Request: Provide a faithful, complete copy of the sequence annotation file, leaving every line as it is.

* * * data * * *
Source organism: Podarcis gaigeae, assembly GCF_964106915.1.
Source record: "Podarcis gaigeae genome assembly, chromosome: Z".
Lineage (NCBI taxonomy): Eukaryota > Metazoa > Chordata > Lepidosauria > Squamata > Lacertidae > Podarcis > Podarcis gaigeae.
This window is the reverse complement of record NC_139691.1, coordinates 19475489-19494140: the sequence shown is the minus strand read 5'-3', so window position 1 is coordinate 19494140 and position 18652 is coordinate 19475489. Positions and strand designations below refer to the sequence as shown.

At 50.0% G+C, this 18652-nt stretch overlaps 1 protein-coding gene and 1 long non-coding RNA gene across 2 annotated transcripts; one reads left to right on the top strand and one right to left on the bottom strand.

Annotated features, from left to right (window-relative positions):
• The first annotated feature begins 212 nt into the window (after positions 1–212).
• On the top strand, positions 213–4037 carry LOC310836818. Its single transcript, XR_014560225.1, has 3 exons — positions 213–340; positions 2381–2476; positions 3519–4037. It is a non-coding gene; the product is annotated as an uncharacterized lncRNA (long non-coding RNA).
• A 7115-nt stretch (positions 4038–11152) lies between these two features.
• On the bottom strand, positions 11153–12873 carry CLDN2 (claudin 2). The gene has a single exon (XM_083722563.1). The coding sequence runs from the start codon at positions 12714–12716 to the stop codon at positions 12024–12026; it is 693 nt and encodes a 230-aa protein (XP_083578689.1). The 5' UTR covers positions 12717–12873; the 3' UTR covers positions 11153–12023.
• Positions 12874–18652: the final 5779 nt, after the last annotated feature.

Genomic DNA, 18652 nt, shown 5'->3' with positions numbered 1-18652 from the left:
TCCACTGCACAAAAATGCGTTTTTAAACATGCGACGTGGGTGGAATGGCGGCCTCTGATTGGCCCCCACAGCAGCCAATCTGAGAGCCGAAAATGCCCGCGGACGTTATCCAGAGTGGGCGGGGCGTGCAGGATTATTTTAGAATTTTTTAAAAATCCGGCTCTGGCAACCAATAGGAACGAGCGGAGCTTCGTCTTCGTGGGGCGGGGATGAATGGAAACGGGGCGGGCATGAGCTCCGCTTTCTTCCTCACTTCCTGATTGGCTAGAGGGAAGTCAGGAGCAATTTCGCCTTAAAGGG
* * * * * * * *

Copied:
Source organism: Podarcis gaigeae, assembly GCF_964106915.1.
Source record: "Podarcis gaigeae genome assembly, chromosome: Z".
Lineage (NCBI taxonomy): Eukaryota > Metazoa > Chordata > Lepidosauria > Squamata > Lacertidae > Podarcis > Podarcis gaigeae.
This window is the reverse complement of record NC_139691.1, coordinates 19475489-19494140: the sequence shown is the minus strand read 5'-3', so window position 1 is coordinate 19494140 and position 18652 is coordinate 19475489. Positions and strand designations below refer to the sequence as shown.

At 50.0% G+C, this 18652-nt stretch overlaps 1 protein-coding gene and 1 long non-coding RNA gene across 2 annotated transcripts; one reads left to right on the top strand and one right to left on the bottom strand.

Annotated features, from left to right (window-relative positions):
• The first annotated feature begins 212 nt into the window (after positions 1–212).
• On the top strand, positions 213–4037 carry LOC310836818. Its single transcript, XR_014560225.1, has 3 exons — positions 213–340; positions 2381–2476; positions 3519–4037. It is a non-coding gene; the product is annotated as an uncharacterized lncRNA (long non-coding RNA).
• A 7115-nt stretch (positions 4038–11152) lies between these two features.
• On the bottom strand, positions 11153–12873 carry CLDN2 (claudin 2). The gene has a single exon (XM_083722563.1). The coding sequence runs from the start codon at positions 12714–12716 to the stop codon at positions 12024–12026; it is 693 nt and encodes a 230-aa protein (XP_083578689.1). The 5' UTR covers positions 12717–12873; the 3' UTR covers positions 11153–12023.
• Positions 12874–18652: the final 5779 nt, after the last annotated feature.

Genomic DNA, 18652 nt, shown 5'->3' with positions numbered 1-18652 from the left:
TCCACTGCACAAAAATGCGTTTTTAAACATGCGACGTGGGTGGAATGGCGGCCTCTGATTGGCCCCCACAGCAGCCAATCTGAGAGCCGAAAATGCCCGCGGACGTTATCCAGAGTGGGCGGGGCGTGCAGGATTATTTTAGAATTTTTTAAAAATCCGGCTCTGGCAACCAATAGGAACGAGCGGAGCTTCGTCTTCGTGGGGCGGGGATGAATGGAAACGGGGCGGGCATGAGCTCCGCTTTCTTCCTCACTTCCTGATTGGCTAGAGGGAAGTCAGGAGCAATTTCGCCTTAAAGGG